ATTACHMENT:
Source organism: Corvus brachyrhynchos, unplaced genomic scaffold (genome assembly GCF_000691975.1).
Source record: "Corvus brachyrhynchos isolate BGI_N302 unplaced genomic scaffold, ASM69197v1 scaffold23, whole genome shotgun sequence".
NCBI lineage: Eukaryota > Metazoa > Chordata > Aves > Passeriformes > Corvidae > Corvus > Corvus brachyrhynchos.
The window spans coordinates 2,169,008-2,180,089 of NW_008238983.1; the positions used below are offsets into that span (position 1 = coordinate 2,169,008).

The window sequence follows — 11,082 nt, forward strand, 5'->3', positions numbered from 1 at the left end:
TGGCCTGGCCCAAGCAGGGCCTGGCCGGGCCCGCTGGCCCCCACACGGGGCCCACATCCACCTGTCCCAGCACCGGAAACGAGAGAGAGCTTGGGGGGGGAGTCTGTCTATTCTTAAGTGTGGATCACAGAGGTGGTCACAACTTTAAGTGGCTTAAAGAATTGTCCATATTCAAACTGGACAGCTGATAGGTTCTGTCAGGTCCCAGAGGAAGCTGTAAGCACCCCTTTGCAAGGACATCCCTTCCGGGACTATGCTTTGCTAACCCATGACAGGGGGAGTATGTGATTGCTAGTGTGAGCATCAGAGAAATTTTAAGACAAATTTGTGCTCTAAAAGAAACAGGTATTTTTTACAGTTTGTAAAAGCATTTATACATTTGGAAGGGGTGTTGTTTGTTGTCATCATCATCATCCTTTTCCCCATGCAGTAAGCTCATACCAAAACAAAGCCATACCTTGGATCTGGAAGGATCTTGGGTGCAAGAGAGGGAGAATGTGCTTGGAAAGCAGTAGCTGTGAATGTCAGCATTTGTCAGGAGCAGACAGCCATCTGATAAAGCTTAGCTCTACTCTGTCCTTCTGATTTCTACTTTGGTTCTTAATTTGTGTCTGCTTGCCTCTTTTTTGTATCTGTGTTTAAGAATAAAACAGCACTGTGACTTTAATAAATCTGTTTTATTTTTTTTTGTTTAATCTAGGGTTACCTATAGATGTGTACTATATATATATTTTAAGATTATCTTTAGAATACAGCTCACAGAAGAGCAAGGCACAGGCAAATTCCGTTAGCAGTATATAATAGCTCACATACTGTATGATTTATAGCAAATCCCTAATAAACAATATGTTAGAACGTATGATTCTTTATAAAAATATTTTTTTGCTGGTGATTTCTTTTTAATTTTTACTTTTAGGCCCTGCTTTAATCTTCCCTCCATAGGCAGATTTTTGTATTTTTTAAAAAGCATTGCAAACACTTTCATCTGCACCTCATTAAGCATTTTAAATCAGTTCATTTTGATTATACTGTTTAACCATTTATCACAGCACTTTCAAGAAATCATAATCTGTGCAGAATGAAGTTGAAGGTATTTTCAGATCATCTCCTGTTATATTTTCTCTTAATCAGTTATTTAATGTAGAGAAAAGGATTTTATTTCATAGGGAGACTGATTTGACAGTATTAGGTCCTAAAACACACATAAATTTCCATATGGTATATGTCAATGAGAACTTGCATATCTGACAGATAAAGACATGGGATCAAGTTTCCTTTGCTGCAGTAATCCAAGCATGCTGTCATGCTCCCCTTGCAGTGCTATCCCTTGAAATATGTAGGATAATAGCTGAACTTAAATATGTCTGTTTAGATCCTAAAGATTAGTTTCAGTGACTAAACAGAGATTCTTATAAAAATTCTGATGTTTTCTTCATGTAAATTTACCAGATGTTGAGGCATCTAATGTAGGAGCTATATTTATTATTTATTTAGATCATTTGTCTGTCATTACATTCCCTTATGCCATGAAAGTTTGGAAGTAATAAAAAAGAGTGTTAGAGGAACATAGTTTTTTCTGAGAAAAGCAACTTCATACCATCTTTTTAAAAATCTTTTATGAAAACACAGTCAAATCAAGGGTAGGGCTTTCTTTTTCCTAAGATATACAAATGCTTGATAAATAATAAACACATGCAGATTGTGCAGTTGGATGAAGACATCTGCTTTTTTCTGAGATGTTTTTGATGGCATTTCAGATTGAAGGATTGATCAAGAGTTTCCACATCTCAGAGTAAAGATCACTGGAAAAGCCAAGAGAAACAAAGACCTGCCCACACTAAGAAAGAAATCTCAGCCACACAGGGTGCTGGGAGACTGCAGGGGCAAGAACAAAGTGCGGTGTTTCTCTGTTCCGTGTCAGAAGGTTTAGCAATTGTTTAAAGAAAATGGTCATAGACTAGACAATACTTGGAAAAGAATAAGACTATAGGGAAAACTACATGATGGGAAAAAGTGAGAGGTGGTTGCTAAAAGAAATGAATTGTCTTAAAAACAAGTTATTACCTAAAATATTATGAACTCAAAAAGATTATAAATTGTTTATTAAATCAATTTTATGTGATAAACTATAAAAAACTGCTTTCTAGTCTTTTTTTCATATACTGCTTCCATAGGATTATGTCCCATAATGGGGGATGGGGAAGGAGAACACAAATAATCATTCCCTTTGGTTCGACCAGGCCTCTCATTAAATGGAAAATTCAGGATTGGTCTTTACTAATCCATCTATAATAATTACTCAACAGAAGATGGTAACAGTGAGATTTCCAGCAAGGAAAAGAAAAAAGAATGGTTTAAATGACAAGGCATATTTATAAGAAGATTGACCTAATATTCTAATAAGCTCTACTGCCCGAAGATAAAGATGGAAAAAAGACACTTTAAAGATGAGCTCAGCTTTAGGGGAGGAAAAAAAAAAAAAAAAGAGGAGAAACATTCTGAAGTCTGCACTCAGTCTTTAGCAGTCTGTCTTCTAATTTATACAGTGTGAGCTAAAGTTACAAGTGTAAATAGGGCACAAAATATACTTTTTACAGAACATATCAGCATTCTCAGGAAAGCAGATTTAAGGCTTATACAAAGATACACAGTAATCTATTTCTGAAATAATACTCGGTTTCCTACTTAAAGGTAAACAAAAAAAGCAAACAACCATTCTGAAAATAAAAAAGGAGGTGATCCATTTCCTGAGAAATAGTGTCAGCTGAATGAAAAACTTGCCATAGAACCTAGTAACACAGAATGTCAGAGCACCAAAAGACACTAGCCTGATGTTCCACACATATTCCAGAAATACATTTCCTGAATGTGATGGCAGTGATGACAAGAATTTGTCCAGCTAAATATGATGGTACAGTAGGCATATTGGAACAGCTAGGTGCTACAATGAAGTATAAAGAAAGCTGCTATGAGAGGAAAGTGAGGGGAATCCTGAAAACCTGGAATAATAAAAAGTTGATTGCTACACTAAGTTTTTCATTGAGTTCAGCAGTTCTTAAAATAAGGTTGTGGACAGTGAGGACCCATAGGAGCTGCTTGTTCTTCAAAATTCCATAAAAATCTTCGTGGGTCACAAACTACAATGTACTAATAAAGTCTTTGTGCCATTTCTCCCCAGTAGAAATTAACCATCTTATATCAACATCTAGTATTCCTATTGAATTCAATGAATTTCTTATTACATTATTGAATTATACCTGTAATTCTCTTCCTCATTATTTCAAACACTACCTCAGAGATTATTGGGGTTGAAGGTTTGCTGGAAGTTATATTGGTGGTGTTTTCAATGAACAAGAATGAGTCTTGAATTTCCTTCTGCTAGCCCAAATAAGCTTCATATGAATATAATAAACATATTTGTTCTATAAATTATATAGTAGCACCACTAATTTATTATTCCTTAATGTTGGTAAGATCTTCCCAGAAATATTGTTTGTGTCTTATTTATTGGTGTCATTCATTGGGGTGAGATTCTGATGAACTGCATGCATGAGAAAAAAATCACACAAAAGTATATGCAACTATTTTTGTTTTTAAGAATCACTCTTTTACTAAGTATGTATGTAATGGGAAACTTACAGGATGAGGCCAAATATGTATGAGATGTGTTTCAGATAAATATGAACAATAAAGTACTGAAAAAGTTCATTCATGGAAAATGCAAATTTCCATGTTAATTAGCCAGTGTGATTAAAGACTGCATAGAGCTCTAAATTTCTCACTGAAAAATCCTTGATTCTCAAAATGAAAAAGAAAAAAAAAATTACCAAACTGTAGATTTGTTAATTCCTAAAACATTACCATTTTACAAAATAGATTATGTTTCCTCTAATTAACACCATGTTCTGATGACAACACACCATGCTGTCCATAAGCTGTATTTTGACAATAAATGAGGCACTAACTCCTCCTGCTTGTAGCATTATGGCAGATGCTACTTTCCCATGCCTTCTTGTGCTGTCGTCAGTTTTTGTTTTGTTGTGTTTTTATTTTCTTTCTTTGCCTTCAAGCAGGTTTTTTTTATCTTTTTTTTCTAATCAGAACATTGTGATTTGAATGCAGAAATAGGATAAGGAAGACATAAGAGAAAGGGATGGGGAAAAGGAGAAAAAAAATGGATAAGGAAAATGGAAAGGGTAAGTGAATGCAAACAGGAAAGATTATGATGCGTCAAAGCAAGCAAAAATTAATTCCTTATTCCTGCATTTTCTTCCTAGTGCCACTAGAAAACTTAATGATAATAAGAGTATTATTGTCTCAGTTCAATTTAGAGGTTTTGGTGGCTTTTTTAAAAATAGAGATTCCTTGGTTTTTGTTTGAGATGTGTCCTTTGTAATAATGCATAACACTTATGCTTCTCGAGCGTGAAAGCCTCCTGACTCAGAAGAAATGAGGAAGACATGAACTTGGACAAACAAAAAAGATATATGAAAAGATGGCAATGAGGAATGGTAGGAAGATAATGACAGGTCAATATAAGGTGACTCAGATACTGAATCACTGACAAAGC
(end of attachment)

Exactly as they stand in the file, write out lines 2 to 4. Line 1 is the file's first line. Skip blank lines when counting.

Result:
Source record: "Corvus brachyrhynchos isolate BGI_N302 unplaced genomic scaffold, ASM69197v1 scaffold23, whole genome shotgun sequence".
NCBI lineage: Eukaryota > Metazoa > Chordata > Aves > Passeriformes > Corvidae > Corvus > Corvus brachyrhynchos.
The window spans coordinates 2,169,008-2,180,089 of NW_008238983.1; the positions used below are offsets into that span (position 1 = coordinate 2,169,008).